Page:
Phyllis Schlafly

Big Brother is on the march. A plan to subject all children to mental health screening is under way, and pharmaceutical companies are gearing up for bigger sales of psychotropic drugs.

Like most liberal big-spending ideas, this one was slipped into the law under cover of soft semantics. Its genesis was the New Freedom Commission on Mental Health created by President George W. Bush in 2002.

The commission recommends "routine and comprehensive" testing and mental health screening for every child in the United States, including preschoolers. The president has instructed 25 federal agencies to develop a plan to implement the commission's recommendations.

 The commission proposes using electronic medical records for mental health interrogation of both children and adults for mental illnesses in school and during routine physical exams. The commission also recommends integrating electronic health records and personal health information systems.

It recommends "linkage" of these mental examinations with "state-of-the-art treatments" using "specific medications for specific conditions." That means prescribing more expensive patented antidepressants and antipsychotic drugs.

Illinois became the first state to jump on board. By near-unanimous votes in 2003, the General Assembly passed the $10 million Illinois Children's Mental Health Act creating a Children's Mental Health Partnership, which is expected to become a model for other states. The partnership's plan, released July 16, calls for periodic social and emotional developmental examinations to be administered to all children, and for all women to be interrogated for depression during pregnancy and up to a year postpartum. When the partnership showcased this plan with five public hearings stacked with bureaucrats and social service workers, a political tempest erupted, with state legislators saying they had no idea this was what they had voted for.

Illinois legislators were shocked to hear the details. The plan includes periodic developmental exams for children ages 0-18 years, a statewide data-reporting system to track information on each child, social-emotional development screens with all mandated school exams in kindergarten, fourth grade and ninth grade, and report cards on children's social-emotional development.

The plan is to add mental health assessment to the state's physical examination certificate, along with mandatory immunization records. All children in Illinois, unless religiously exempt, are required to have up-to-date health examinations and immunizations for school entry.

The partnership requires the Illinois State Board of Education to develop and implement a plan that incorporates social and emotional standards as part of the mandated Illinois Learning Standards, which are due on Democratic Gov. Rod Blagojevich's desk by Dec. 31. This inevitably opens up screening for politically incorrect attitudes and nonconformity with liberal attitudes of tolerance.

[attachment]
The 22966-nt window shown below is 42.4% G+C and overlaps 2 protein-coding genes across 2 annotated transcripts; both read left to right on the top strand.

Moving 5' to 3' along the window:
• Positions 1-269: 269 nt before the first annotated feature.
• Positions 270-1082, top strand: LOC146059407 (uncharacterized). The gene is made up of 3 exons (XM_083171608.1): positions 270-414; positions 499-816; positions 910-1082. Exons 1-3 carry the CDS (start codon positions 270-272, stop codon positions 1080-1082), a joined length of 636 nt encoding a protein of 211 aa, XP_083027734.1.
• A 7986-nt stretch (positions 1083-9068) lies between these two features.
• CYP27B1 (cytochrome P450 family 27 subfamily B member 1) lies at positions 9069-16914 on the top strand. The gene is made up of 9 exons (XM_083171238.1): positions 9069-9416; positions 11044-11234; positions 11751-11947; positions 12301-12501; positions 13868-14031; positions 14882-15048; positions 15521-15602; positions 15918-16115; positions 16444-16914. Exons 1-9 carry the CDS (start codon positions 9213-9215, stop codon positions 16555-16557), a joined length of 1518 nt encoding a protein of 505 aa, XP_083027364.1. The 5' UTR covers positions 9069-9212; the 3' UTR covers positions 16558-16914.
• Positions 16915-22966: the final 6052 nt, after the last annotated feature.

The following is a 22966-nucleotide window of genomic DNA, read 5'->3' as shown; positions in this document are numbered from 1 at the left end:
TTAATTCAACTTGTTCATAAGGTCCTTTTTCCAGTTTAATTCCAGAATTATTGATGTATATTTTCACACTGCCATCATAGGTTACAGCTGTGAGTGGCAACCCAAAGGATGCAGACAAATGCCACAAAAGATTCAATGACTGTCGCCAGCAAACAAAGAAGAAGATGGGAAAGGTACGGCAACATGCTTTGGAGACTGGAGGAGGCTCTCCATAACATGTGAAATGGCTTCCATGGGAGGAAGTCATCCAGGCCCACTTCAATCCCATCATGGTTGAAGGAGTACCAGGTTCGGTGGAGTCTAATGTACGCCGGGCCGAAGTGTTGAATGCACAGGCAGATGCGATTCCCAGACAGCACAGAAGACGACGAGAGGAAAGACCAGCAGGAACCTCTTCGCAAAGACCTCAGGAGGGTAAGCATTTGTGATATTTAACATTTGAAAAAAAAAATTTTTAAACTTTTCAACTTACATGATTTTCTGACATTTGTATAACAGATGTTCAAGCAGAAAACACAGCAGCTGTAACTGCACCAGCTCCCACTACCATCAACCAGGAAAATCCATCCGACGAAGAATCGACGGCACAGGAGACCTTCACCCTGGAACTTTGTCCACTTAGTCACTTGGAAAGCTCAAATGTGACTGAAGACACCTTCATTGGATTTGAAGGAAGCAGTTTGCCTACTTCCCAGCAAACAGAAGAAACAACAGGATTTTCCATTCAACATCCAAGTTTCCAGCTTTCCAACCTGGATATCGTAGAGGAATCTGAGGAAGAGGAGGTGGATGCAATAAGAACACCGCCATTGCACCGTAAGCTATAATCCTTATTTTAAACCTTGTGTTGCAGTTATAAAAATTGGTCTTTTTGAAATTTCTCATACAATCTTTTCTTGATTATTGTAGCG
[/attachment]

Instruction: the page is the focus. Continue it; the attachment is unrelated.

Mental health diagnoses are inherently subjective and social constructions, as even the diagnostic manuals admit. Many thousands, if not millions, of children would receive stigmatizing diagnoses that would follow them for the rest of their lives.

"State-of-the-art treatments" will result in many thousands of children being medicated by expensive, ineffective, and dangerous drugs. The long-term safety and effectiveness of psychiatric medications on children have never been proven.

The side effects of suggested medications in children are severe. They include suicide, violence, psychosis, cardiac toxicity, and growth suppression. Several school shooters, such as Eric Harris (Columbine) and Kip Kinkel (Oregon) had been on antidepressants or stimulants when they committed their crimes.

The validity of much scientific research has lost its credibility because the Food and Drug Administration has allowed the pharmaceutical industry to withhold data not favorable to their products and because people in the pay of the pharmaceutical companies are the ones recommending medications.

The current controversy about links between suicide and antidepressant drugs that have not been adequately tested has contributed to the uproar. The FDA posted an analysis in August that some antidepressants pose a risk of suicide in children.

Parental rights are unclear or nonexistent under these mental screening programs. What are the rights of youth and parents to refuse or opt out of mental screening?

Will they face coercion and threats of removal from school, or child neglect charges, if they refuse privacy-invading interrogations or unproved medications? How will a child remove a stigmatizing label from his records?

A Columbia University pilot project of screening students called TeenScreen resulted in one-third being flagged as "positive" for mental health problems, and half of those being turned over for mental health treatment. If this is preview of what would happen when 52 million public school students are screened, it would mean hanging a libelous label on 17 million American children and putting 8 million children into the hands of the psychiatric/pharmaceutical industry.


Phyllis Schlafly

Phyllis Schlafly is a national leader of the pro-family movement, a nationally syndicated columnist and author of Feminist Fantasies.
 
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